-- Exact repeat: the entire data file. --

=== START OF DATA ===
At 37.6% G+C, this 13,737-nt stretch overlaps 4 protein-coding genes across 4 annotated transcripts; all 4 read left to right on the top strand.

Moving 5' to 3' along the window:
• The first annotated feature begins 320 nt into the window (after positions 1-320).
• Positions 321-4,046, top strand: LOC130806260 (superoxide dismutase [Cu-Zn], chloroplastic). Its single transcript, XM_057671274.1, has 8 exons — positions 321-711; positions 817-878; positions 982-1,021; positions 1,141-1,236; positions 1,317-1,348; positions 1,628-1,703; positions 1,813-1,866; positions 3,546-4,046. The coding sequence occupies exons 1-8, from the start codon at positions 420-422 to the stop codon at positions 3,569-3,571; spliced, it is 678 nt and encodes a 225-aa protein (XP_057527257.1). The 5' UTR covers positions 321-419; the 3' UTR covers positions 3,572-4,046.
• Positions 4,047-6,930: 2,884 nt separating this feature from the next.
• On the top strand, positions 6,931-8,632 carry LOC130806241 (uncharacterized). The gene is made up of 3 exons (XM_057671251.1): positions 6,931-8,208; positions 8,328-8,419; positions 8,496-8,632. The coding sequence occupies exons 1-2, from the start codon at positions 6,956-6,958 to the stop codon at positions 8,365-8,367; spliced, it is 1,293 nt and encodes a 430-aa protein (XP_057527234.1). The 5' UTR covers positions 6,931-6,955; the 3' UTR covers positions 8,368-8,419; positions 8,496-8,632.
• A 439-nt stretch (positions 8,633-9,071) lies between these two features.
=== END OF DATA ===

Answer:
At 37.6% G+C, this 13,737-nt stretch overlaps 4 protein-coding genes across 4 annotated transcripts; all 4 read left to right on the top strand.

Moving 5' to 3' along the window:
• The first annotated feature begins 320 nt into the window (after positions 1-320).
• Positions 321-4,046, top strand: LOC130806260 (superoxide dismutase [Cu-Zn], chloroplastic). Its single transcript, XM_057671274.1, has 8 exons — positions 321-711; positions 817-878; positions 982-1,021; positions 1,141-1,236; positions 1,317-1,348; positions 1,628-1,703; positions 1,813-1,866; positions 3,546-4,046. The coding sequence occupies exons 1-8, from the start codon at positions 420-422 to the stop codon at positions 3,569-3,571; spliced, it is 678 nt and encodes a 225-aa protein (XP_057527257.1). The 5' UTR covers positions 321-419; the 3' UTR covers positions 3,572-4,046.
• Positions 4,047-6,930: 2,884 nt separating this feature from the next.
• On the top strand, positions 6,931-8,632 carry LOC130806241 (uncharacterized). The gene is made up of 3 exons (XM_057671251.1): positions 6,931-8,208; positions 8,328-8,419; positions 8,496-8,632. The coding sequence occupies exons 1-2, from the start codon at positions 6,956-6,958 to the stop codon at positions 8,365-8,367; spliced, it is 1,293 nt and encodes a 430-aa protein (XP_057527234.1). The 5' UTR covers positions 6,931-6,955; the 3' UTR covers positions 8,368-8,419; positions 8,496-8,632.
• A 439-nt stretch (positions 8,633-9,071) lies between these two features.